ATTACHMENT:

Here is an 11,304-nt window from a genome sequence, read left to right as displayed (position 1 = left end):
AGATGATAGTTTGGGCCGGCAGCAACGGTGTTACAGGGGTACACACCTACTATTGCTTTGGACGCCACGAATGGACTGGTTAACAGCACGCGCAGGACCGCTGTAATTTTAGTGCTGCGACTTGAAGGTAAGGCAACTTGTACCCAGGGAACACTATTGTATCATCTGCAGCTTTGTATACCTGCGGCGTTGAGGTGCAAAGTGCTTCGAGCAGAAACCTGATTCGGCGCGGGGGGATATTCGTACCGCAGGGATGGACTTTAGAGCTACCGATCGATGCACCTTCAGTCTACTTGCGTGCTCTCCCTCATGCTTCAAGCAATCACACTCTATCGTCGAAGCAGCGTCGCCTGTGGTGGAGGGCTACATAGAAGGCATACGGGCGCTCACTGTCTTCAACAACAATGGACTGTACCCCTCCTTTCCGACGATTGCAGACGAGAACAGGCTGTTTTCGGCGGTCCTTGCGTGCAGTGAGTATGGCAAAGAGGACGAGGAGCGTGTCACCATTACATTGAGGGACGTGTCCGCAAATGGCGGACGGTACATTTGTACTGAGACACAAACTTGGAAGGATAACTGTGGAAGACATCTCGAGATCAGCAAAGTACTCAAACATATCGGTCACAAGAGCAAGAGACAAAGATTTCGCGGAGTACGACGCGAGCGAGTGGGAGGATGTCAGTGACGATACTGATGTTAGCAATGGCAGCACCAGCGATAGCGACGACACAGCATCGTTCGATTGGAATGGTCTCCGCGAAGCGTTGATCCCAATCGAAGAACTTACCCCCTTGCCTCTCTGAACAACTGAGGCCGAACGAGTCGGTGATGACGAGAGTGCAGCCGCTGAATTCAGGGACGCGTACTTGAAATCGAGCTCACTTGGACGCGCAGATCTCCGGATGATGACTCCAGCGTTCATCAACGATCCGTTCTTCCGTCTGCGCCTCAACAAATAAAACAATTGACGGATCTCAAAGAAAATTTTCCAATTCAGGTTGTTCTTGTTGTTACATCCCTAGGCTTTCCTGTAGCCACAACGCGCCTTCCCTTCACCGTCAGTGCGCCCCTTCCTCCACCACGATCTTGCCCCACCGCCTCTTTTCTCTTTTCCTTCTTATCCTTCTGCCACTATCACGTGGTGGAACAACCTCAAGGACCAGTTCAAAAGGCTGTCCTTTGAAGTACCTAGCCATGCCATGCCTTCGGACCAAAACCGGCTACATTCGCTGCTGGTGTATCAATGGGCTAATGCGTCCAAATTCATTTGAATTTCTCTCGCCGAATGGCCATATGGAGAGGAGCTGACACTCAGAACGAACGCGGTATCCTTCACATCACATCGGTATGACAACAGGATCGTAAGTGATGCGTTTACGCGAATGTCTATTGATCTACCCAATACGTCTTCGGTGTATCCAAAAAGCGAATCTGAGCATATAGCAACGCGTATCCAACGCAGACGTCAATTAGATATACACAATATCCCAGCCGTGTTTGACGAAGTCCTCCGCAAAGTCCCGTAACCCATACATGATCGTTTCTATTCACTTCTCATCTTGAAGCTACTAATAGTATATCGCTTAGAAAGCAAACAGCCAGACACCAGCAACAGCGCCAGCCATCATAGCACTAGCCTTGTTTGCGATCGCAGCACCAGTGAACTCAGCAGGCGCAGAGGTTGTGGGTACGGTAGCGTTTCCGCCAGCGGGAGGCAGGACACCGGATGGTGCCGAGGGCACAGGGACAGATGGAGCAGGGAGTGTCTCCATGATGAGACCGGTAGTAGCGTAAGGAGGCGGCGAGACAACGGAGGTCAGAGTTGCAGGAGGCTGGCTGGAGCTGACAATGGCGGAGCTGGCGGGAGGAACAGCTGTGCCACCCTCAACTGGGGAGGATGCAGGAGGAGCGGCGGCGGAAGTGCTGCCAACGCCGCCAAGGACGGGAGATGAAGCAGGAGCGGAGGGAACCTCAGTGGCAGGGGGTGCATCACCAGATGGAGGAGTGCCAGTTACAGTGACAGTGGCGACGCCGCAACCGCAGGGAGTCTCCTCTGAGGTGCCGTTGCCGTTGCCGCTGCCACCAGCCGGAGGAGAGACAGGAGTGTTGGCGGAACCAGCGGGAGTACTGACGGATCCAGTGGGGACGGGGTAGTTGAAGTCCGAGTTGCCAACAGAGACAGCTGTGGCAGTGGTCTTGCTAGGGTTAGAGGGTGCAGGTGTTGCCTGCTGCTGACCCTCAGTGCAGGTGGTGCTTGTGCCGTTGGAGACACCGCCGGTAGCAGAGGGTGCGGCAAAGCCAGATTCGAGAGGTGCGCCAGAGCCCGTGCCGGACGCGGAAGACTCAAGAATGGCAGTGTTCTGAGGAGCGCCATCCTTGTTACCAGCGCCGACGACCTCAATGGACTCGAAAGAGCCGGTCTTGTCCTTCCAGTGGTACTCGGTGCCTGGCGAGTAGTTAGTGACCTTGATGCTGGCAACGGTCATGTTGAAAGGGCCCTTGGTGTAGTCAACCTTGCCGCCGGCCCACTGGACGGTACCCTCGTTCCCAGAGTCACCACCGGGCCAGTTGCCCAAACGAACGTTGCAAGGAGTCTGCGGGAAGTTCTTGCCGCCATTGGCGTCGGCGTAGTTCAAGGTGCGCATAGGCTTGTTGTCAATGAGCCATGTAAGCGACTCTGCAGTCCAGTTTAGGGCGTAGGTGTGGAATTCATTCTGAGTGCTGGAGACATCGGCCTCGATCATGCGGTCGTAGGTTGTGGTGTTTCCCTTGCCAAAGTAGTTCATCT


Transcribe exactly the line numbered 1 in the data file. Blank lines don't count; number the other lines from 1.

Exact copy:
Here is an 11,304-nt window from a genome sequence, read left to right as displayed (position 1 = left end):